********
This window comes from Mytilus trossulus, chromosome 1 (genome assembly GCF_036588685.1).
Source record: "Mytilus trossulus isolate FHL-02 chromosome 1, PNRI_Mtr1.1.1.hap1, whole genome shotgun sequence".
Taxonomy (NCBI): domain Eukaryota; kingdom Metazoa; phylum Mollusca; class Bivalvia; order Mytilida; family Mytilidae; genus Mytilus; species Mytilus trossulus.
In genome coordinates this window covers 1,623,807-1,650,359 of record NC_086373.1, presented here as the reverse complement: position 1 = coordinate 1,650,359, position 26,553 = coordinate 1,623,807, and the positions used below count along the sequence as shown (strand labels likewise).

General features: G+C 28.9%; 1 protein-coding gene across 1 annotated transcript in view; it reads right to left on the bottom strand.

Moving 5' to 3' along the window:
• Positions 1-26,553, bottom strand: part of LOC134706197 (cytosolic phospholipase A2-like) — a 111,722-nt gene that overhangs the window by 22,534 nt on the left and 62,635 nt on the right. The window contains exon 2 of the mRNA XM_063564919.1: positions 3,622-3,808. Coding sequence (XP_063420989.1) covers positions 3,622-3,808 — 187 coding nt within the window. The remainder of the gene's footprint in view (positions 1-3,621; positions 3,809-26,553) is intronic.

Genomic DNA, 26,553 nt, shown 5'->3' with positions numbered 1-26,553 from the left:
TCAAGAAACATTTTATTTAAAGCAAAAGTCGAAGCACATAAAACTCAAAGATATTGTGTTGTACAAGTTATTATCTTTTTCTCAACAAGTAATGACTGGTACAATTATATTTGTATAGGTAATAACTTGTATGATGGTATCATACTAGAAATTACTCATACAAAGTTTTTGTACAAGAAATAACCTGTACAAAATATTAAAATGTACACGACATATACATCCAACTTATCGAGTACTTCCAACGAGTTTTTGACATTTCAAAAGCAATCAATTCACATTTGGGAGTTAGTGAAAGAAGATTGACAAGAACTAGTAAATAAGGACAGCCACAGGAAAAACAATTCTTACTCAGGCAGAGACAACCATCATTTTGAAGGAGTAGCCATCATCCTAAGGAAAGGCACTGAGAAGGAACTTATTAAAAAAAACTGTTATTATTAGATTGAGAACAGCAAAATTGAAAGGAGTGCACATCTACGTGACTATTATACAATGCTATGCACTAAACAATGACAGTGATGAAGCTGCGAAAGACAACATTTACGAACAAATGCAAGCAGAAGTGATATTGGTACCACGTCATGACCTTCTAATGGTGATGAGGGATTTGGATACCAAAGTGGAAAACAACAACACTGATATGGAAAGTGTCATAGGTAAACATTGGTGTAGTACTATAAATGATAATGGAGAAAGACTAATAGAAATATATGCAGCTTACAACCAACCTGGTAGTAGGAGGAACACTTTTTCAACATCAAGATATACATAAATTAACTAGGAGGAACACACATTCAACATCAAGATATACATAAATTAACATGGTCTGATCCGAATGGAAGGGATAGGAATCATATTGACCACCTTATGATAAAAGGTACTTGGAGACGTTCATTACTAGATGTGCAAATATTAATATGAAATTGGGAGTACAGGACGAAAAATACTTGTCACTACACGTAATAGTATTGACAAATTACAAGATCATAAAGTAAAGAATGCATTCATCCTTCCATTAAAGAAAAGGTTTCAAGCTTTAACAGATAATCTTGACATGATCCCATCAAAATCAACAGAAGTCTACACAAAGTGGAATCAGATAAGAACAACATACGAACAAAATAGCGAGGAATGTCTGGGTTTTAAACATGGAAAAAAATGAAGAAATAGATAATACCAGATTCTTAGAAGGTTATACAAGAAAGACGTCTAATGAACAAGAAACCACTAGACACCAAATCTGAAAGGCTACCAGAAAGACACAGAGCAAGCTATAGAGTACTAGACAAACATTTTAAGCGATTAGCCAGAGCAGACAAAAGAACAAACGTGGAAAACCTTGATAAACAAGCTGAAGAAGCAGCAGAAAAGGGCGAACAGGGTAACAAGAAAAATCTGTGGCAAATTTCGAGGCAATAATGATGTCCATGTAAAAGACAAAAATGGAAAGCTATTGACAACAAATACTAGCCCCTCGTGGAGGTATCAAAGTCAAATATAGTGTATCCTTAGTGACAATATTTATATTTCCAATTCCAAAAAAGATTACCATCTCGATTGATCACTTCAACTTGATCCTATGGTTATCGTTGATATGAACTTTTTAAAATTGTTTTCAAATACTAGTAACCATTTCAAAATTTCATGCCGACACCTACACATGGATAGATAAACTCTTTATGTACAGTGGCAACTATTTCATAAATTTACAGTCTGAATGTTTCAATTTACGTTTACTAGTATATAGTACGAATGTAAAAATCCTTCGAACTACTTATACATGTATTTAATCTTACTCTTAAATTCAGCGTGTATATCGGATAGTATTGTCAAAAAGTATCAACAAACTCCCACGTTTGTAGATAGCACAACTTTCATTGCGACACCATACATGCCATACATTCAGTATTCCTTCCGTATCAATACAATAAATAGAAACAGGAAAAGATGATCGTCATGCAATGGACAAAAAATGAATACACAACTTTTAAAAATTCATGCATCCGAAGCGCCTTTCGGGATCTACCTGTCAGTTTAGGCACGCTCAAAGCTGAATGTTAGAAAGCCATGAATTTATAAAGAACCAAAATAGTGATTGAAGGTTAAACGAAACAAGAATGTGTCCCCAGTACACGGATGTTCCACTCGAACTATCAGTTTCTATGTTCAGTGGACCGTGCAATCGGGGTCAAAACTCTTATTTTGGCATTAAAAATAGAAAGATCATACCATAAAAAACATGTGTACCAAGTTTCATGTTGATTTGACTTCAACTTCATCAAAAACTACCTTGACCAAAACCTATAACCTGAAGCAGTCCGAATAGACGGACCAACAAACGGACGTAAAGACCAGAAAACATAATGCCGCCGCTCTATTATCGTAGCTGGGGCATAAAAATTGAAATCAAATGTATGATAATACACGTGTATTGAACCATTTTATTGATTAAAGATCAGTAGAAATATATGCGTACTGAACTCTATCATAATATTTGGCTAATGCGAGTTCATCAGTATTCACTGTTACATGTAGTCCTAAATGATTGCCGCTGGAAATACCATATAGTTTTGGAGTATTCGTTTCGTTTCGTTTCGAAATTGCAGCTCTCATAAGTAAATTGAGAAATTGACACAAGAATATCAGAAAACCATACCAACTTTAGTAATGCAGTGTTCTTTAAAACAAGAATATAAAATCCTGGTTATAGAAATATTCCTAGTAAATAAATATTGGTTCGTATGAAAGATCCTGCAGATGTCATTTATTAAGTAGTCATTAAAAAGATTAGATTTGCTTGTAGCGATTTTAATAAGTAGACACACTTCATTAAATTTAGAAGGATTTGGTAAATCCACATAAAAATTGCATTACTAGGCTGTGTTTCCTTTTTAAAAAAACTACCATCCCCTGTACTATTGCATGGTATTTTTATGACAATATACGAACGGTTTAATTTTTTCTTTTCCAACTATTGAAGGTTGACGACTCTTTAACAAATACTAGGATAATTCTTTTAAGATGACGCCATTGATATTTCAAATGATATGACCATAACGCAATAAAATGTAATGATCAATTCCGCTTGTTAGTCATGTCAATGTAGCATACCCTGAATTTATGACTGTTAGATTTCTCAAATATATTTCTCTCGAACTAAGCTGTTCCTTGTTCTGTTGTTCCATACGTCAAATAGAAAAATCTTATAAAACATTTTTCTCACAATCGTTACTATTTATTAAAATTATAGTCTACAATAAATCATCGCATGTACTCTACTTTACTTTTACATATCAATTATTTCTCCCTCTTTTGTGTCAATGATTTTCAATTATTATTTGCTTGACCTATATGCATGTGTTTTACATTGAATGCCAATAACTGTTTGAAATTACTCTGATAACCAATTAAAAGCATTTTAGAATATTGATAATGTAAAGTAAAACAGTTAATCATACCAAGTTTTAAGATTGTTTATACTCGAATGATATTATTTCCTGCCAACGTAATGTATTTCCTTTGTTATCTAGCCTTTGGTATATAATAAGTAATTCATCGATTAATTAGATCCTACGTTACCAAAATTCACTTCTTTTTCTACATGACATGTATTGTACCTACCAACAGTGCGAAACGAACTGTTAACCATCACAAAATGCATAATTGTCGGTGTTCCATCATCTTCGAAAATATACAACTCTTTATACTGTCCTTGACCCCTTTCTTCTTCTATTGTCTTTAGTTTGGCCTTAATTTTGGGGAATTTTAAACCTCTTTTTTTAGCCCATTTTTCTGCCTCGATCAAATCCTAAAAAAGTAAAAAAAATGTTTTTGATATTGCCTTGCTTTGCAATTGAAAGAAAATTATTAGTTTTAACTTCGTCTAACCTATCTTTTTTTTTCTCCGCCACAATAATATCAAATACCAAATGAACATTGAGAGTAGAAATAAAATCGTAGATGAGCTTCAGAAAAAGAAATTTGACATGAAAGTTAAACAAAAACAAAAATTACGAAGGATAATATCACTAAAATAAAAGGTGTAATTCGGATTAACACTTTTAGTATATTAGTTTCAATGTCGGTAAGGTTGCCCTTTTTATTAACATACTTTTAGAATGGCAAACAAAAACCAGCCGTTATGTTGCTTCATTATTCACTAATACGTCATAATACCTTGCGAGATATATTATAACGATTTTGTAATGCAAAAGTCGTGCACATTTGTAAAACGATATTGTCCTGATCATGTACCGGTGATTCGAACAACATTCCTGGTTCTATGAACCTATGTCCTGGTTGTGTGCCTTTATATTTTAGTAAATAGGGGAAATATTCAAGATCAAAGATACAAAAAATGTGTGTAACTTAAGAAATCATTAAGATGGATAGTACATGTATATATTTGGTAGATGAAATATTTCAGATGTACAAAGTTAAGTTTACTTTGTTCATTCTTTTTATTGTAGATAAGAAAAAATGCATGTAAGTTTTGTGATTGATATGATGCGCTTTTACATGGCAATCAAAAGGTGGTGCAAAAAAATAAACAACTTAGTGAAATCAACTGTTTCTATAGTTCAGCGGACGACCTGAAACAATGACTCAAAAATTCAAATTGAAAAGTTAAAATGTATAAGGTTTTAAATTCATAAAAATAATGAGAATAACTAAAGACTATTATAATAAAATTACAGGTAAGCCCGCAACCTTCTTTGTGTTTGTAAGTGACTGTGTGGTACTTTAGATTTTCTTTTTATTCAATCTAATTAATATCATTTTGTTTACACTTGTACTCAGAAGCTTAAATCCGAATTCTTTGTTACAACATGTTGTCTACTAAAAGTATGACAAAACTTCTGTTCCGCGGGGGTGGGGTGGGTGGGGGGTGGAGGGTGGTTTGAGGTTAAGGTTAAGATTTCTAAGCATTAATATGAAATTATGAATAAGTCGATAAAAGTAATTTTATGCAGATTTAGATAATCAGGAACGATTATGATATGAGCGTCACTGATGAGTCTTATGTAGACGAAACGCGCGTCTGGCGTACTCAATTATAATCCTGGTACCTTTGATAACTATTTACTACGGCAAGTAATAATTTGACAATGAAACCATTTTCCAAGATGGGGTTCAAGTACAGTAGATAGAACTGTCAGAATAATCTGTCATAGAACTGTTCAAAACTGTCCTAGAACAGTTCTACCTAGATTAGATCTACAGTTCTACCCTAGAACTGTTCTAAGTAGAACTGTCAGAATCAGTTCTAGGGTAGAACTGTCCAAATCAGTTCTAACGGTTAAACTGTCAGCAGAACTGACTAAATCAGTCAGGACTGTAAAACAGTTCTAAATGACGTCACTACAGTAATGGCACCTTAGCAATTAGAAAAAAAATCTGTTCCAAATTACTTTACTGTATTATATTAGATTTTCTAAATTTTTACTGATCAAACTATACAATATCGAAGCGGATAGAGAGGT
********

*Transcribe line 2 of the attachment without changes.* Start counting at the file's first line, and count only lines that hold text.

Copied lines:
Source record: "Mytilus trossulus isolate FHL-02 chromosome 1, PNRI_Mtr1.1.1.hap1, whole genome shotgun sequence".